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Outside agencies to appeal for funds
Special budget work session set Thursday
Tuesday, April 23, 2013
By MICKEY POWELL - Bulletin Staff Writer
Agencies outside the city’s realm will be asked to explain to Martinsville City Council why they need city funds in fiscal 2014.
The city’s budget proposal for the next fiscal year, which will start July 1, includes a total of $1,720,225 for 23 outside agencies. That is down less than 1 percent from the $1,733,775 appropriated for the agencies for the current fiscal year.
Because of tight finances, city officials expect representatives of all of the agencies to attend a council budget work session Thursday to explain why their agencies need city funds. The meeting is set from 6-9 p.m. in the Municipal Building.
Agencies should be prepared to detail their accomplishments in the current fiscal year, new programs or expenses they will have in the coming year and how getting less funding would affect them, said Vice Mayor Gene Teague.
If agencies do not send someone to speak at the work session, they may not be funded, said City Manager Leon Towarnicki.
He emphasized, however, such funding ultimately is “a decision the council would have to make” because it holds the city’s purse strings.
Most agencies — including the Boys & Girls Clubs, SPCA, Virginia Museum of Natural History, Piedmont Arts Association, Patrick Henry Community College and Martinsville-Henry County Economic Development Corp. — are proposed to receive the same amounts they got this year.
The Martinsville-Henry County 911 Center’s allocation for fiscal 2014 is set to rise from $327,182 to $351,019. Towarnicki said the increase is the city’s share of compensation for two dispatchers that the center aims to hire due to an increasing volume of emergency calls.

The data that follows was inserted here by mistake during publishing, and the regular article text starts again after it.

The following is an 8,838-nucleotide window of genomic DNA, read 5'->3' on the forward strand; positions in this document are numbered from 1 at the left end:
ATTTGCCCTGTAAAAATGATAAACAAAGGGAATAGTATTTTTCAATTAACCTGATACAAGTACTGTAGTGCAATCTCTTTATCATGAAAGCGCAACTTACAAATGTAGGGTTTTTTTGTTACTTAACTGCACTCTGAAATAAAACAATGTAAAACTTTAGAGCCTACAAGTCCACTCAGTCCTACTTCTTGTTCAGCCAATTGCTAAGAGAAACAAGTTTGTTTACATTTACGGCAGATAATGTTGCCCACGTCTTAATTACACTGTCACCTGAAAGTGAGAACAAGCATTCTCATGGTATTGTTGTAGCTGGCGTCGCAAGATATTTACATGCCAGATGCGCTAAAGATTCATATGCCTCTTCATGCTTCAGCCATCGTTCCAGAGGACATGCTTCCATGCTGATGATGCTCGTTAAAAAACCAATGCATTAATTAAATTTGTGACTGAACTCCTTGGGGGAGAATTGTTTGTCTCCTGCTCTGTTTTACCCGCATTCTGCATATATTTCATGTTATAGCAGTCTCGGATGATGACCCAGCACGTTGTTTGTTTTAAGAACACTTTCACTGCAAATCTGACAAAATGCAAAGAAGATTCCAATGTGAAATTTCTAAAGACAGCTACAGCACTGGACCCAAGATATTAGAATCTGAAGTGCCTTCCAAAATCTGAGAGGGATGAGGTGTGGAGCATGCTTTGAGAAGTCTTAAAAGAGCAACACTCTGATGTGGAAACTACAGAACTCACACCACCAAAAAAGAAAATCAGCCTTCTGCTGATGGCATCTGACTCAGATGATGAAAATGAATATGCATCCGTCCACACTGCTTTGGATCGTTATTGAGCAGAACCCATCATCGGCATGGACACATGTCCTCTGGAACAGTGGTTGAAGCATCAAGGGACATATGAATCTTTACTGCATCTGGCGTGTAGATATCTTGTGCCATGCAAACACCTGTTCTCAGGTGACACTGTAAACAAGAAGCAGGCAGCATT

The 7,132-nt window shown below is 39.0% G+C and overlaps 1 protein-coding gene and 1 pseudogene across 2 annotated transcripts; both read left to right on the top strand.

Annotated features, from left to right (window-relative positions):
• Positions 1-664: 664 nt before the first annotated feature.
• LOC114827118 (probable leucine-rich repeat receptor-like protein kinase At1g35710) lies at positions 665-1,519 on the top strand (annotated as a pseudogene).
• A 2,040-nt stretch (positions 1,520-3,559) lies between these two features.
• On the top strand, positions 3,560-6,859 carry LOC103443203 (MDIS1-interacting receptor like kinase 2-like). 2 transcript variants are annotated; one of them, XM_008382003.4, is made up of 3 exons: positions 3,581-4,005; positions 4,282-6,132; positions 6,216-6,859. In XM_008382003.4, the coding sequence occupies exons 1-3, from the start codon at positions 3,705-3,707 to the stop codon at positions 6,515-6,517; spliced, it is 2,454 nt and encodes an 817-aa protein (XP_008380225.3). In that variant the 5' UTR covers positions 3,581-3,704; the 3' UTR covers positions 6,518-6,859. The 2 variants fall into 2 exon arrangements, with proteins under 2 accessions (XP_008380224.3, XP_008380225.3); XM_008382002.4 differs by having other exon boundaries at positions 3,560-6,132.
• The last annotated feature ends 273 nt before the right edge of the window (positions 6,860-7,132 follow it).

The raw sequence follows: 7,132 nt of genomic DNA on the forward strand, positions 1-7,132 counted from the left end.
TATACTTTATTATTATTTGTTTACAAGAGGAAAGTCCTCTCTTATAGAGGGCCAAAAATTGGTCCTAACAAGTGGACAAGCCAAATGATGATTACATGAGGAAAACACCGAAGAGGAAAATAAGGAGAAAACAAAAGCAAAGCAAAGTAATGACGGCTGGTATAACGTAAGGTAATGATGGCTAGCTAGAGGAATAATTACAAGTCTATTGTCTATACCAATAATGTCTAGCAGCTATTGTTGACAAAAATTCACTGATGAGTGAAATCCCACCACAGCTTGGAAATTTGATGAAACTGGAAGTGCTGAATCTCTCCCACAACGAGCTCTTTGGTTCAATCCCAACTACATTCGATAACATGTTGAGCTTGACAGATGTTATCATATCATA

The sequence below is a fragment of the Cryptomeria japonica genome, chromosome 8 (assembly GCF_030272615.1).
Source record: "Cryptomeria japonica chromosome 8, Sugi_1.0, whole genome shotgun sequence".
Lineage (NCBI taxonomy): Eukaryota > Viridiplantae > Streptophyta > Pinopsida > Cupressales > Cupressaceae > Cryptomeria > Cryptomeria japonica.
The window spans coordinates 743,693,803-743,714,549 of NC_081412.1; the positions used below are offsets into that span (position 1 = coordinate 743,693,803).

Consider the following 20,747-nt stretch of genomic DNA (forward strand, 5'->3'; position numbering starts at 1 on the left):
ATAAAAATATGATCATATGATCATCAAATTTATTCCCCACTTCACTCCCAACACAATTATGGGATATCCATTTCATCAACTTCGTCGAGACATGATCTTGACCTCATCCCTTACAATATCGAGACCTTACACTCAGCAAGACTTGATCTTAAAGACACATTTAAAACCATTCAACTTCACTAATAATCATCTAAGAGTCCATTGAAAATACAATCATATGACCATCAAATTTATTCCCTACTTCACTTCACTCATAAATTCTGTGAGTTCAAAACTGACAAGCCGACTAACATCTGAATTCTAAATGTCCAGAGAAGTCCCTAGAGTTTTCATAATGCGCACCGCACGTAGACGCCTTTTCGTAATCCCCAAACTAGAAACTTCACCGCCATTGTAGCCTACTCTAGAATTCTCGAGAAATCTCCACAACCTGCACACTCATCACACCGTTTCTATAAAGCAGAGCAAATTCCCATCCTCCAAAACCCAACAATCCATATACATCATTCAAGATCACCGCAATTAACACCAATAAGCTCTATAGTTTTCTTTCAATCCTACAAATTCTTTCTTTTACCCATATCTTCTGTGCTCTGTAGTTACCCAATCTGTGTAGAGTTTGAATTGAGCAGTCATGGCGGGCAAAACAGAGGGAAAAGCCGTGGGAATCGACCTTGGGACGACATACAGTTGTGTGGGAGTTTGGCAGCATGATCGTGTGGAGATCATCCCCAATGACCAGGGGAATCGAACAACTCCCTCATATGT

Under an agreement, the county provides 70 percent of the center’s funds and the city provides 30 percent.
The budget proposal gives Piedmont Community Services an extra $1,000, bringing its allocation to $56,432, to cover the agency’s costs to administer a grant that pays for crisis intervention training for police officers.
Henry-Martinsville Social Services’ local funding is proposed to go up from $325,443 to $349,017, reflecting the city’s share of hiring a maintenance worker the agency needs, the spending plan shows.
City funds for the Henry-Martinsville Health Department are proposed to rise from $193,961 to $203,010. Reached while traveling on Friday, Towarnicki said he did not have the paperwork showing the reason for the increase.
City Finance Director Linda Conover could not be reached for comment.
Towarnicki said, though, that with state-overseen agencies such as the health department, the agencies present their local funding request to the localities, which basically are obliged to provide the funds based on the 70-30 split.
In contrast, the outside agencies which are proposed to get level funding are “ones we make voluntary contributions to,” Towarnicki said of the city.
The only agency proposed to receive less city funding for fiscal 2014 is the Blue Ridge Regional Library. The budget proposal reduces the library system’s funds from $321,143 to $289,696.
Towarnicki said the reduction stems from the system no longer operating the Bassett Historical Center.